Examples of some of the concrete products they create with the batch plant presently. (Monica Lamb-Yorski photo - Williams Lake Tribune)

Examples of some of the concrete products they create with the batch plant presently. (Monica Lamb-Yorski photo - Williams Lake Tribune)

VIDEO: Williams Lake area business owners provide clarity on concrete batch plant

The project was incorrectly described as a ‘cement’ plant, proponents say

Owners of a company wanting to run a portable concrete batch plant on the outskirts of Williams Lake were surprised by the opposition toward the project being voiced by some local residents on social media.

Hail Mary Investment Corporation (HMIC)’s Daryl Taylor and Jared Sales said if their concrete ready-mix batch plant, owned by Celtic Aggrate and Concrete, goes in, it will not have big impacts on the environment or the local neighbourhood.

The plant would take up less than half an acre of the 10-acre parcel HMIC purchased at 665 Highway 20 last year and Taylor anticipates it would result in four trucks leaving with concrete from the plant two times a day.

Sales and Taylor said it was “incorrectly” described as a “cement plant,” by the CRD in its report to the board for its April 13 meeting.

“This is not about cement manufacturing,” Sales said. “We use cement in a vacuum silo, the cement is contained with vacuum socks, with everything to manage that. It is watered down to stop the dust.”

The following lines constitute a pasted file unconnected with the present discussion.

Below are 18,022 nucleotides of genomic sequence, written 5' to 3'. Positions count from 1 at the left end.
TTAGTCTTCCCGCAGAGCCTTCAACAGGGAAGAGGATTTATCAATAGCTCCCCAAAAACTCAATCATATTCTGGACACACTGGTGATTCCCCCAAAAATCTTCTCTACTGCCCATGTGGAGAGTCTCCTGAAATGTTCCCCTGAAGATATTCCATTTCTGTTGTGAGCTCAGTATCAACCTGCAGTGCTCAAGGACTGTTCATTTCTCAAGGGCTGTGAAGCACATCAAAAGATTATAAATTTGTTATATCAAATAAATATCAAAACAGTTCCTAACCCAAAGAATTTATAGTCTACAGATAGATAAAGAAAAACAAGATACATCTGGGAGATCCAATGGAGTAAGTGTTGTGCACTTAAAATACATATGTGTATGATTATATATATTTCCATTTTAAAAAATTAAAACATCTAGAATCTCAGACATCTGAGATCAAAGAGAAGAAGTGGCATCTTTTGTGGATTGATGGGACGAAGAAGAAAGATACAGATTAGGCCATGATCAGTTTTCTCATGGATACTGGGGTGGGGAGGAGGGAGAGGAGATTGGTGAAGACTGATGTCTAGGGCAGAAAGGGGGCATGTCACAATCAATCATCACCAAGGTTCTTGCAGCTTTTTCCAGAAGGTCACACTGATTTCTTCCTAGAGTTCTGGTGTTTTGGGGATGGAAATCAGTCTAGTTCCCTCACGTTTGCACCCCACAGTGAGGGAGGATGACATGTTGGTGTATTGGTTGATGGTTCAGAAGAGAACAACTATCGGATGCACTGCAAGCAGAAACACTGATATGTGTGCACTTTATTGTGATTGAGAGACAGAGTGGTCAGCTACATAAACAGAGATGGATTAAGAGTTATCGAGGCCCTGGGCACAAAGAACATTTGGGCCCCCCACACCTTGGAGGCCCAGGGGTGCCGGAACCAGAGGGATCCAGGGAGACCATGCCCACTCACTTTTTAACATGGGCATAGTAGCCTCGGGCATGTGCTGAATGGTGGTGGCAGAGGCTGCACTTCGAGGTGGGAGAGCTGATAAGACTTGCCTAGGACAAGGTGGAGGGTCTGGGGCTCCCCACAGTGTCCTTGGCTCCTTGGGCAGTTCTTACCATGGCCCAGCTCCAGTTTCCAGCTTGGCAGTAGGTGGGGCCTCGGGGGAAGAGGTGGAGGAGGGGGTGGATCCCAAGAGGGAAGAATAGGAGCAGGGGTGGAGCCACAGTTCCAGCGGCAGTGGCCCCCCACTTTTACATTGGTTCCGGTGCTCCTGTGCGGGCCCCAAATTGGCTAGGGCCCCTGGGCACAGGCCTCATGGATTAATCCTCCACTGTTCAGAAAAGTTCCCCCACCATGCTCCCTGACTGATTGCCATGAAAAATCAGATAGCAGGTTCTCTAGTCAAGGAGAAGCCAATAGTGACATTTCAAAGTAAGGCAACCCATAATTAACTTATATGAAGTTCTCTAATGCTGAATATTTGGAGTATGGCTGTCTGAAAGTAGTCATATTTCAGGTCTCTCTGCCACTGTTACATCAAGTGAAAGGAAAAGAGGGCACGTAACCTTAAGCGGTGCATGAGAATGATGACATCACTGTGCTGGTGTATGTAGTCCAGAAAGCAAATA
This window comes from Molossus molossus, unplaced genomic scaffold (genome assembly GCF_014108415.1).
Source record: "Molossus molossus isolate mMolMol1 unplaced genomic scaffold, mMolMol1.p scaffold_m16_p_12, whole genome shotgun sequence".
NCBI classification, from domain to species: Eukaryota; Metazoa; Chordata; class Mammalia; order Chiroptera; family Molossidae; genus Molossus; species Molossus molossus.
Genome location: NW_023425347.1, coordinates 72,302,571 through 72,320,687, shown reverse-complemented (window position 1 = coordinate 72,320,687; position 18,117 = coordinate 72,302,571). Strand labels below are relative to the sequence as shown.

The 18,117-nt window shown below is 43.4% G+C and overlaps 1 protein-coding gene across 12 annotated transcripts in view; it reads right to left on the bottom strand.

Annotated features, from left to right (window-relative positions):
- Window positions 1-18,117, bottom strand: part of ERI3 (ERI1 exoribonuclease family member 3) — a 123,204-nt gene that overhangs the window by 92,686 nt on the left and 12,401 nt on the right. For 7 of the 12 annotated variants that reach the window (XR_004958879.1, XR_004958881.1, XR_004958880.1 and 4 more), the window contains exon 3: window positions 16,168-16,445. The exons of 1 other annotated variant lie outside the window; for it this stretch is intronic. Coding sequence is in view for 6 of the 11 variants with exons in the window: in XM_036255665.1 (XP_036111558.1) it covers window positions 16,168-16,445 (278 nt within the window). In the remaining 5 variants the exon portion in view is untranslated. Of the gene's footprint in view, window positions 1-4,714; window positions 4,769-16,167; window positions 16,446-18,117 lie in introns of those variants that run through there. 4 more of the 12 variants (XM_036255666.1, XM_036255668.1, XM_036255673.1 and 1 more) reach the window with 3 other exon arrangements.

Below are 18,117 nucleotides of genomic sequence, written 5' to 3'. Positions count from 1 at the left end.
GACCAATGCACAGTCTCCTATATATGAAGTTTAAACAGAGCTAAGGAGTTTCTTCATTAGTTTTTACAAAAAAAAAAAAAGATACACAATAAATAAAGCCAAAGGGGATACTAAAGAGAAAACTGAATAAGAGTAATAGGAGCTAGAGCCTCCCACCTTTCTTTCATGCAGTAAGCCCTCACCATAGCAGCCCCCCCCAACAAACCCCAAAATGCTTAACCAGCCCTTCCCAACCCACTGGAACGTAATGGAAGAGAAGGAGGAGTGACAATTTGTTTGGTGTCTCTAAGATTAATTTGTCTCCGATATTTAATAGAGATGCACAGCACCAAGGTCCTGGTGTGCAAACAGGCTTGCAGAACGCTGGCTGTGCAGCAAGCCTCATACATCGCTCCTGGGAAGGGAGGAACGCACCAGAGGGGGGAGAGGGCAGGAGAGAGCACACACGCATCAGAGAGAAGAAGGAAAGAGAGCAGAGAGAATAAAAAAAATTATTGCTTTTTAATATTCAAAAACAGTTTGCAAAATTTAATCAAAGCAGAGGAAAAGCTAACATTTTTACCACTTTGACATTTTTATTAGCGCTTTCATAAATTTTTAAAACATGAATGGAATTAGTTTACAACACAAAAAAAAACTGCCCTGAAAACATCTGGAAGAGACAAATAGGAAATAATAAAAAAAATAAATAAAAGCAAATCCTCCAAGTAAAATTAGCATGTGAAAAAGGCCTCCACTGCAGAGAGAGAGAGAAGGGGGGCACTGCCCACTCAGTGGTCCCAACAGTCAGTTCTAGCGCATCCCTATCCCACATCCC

They purchased the used batch plant after receiving lots of demand from customers for concrete product selection, they said.

HMIC is comprised of five different companies that do logging, construction, general contracting, engineering, aggregate and concrete. Purchasing the property made it possible for all of the companies be in one location.

On Monday, April 25, the Tribune toured the property with Sales and Taylor who confirmed a specific location on the site for the concrete batch plant has not been selected.

Since purchasing the property they have logged the western back slope, which they said has been logged in the past, with the hope of possibly using it for part of their operations.

A geotechnical assessment of the slope will need to be completed and Taylor, who owns Celtic Engineering, said the report would be done by an independent firm.

Presently HMIC is operating the concrete batch plant on a leased property above the Williams Lake Stockyards.

“If it is up here on this property people probably will not even hear it running,” they said of the Highway 20 location.

Sales has lived in Williams Lake since 1989 after moving here with his parents and Taylor moved from the East Coast in 1996.

About 30 full-time employees work for them year round and up to 50 during the peak season.

Three Winger Road residents, who live across the Highway from the property, told the Tribune last week they are opposed to the plant for a variety of reasons such as increased traffic, noise, dust and possible impacts on the water table.